Australia family friendlier


busy pharmacist on phone

From 1 December, employees across all industries including pharmacy will have greater access to flexible work

The Fair Work Commission’s four-yearly review of modern awards – Family Friendly Work Arrangements resulted in the insertion of a model term in all modern awards regarding flexible work.

The Pharmacy Guild was among a number of stakeholders which provided a submission to FWC.

On 1 December 2018 and following, employers will need to make a genuine attempt to reach an agreement on flexible work arrangements, and provide detailed reasons for refusals.

Senior Employment Relations Adviser from Employsure, Michael Wilkinson, has offered some advice for both employers and employees.

“While workers don’t have an uninhibited right to their flexible work request, the new clause requires employers to detail any alternative arrangements they can provide and lets workers dispute whether employers have correctly followed the process,” he says.

“Let’s say you approach your boss with a request to work from home two days per week.

“Your boss can refuse your request, however they need to justify the reasonable business grounds, then state whether alternative options or a counteroffer is available.”

It is quite common for employers to reject flexible request because it is simply too costly to implement, he says.

This could be due to issues such as the cost of equipment and lost productivity, including the potential that the job simply cannot be done effectively from home.

“If an employee asks his or her boss to leave early twice a week for family commitments, employers need to consider how they will fill the gap.

“Is it necessary to fill the gap? Will significant change be required for the gap?

“If the gap needs to be filled, how much will it cost the business to fill such as advertising and training?” Wilkinson adds, “Employers also need to be aware of minimum engagement periods.”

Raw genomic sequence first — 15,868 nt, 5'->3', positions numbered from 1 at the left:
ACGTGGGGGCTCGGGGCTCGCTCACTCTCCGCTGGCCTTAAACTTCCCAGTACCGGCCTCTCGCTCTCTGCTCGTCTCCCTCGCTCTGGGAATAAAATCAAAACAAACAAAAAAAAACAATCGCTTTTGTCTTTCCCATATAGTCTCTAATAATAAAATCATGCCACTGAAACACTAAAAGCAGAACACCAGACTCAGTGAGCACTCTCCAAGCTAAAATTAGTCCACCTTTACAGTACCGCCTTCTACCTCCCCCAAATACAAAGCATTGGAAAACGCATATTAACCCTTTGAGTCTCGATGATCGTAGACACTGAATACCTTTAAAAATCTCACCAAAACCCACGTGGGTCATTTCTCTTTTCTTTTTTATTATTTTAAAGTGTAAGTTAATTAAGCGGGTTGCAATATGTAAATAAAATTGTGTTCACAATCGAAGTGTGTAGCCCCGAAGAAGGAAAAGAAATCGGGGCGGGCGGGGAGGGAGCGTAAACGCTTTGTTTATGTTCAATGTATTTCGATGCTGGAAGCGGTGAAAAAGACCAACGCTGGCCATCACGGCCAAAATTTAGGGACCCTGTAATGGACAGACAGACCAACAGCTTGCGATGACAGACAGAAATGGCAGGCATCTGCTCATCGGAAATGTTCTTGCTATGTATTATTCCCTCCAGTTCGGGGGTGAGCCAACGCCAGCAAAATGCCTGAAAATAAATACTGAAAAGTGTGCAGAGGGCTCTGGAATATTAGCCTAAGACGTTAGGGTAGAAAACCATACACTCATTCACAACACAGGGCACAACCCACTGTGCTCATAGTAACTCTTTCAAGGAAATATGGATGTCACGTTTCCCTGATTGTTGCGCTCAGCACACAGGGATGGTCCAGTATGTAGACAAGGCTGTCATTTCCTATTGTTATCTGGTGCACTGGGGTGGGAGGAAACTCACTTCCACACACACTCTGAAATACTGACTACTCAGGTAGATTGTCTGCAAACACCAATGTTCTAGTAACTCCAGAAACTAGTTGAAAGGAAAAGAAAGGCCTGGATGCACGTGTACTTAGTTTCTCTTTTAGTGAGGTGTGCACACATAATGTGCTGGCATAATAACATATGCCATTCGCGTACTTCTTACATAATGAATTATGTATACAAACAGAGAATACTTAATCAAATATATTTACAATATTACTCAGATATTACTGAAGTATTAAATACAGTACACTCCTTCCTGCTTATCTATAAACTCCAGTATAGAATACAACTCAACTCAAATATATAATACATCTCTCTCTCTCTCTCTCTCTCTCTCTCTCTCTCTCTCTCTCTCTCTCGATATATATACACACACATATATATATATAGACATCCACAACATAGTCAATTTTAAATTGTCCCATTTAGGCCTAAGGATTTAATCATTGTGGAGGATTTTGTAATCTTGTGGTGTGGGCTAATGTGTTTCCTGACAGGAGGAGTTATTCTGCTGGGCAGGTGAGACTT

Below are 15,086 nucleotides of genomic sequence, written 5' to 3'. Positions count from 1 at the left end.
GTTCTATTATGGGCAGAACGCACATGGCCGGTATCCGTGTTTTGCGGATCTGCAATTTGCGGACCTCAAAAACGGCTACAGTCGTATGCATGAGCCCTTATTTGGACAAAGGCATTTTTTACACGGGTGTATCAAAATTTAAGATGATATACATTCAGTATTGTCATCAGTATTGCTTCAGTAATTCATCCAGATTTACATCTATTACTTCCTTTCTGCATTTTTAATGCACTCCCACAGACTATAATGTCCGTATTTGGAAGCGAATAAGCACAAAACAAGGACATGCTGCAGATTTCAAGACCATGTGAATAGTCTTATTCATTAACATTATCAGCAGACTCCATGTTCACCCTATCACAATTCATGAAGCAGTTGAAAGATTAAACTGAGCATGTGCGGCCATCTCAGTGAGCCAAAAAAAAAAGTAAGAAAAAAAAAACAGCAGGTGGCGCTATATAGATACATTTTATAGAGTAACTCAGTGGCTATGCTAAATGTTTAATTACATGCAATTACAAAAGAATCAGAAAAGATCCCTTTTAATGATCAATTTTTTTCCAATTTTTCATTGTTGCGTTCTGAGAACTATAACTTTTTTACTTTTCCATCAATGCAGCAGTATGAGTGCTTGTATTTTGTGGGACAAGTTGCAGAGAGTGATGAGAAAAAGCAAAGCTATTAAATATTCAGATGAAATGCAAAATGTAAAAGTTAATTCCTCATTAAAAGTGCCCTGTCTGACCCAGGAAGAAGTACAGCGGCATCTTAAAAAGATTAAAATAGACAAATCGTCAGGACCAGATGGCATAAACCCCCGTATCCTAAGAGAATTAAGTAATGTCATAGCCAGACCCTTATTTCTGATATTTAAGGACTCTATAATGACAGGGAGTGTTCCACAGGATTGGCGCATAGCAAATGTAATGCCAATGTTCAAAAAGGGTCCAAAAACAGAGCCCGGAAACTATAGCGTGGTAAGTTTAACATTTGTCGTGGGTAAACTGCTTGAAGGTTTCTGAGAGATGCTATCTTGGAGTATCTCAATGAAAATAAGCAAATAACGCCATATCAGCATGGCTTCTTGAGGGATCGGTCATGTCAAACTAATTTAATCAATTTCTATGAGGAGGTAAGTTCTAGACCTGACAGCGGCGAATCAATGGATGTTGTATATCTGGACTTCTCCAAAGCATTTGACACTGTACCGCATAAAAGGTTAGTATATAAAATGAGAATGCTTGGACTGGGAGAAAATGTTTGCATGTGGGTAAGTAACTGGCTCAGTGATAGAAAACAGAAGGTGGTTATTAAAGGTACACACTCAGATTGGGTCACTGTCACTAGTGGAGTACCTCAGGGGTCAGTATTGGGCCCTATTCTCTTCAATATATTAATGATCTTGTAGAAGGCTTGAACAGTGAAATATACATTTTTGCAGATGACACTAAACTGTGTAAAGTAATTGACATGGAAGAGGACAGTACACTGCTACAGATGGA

Employers need to consider potential compromises and demonstrate the considerations, he says.

“Your boss can’t simply say no; your employer needs to attempt to find alternative arrangements such as covering one of those days as requested,” he said.

The new clause encourages businesses to be reasonable in the modern day of work life, he says.

“Good businesses generally take these steps anyway, on the basis they value their staff.

“For those businesses that aren’t currently flexible, they will need to bring their policies and practices into line from 1 December 2018.”

Mr Wilkinson advises employers to “discuss and confirm your offer in writing as best practice”.

He also reminds employees to play their part.

“If your boss says yes to your flexible work request, they are within their right to ensure your performance isn’t compromised.”

The Guild’s submission said there was “no cogent reason” why the provision should not extend to all the categories of employees set out by the FWC.

However, it noted that it had a “minor concern about the increased regulatory burden placed on small business to meet this provisional obligation in regards to providing a written response when refusing an employee’s request for family friendly working arrangements.”

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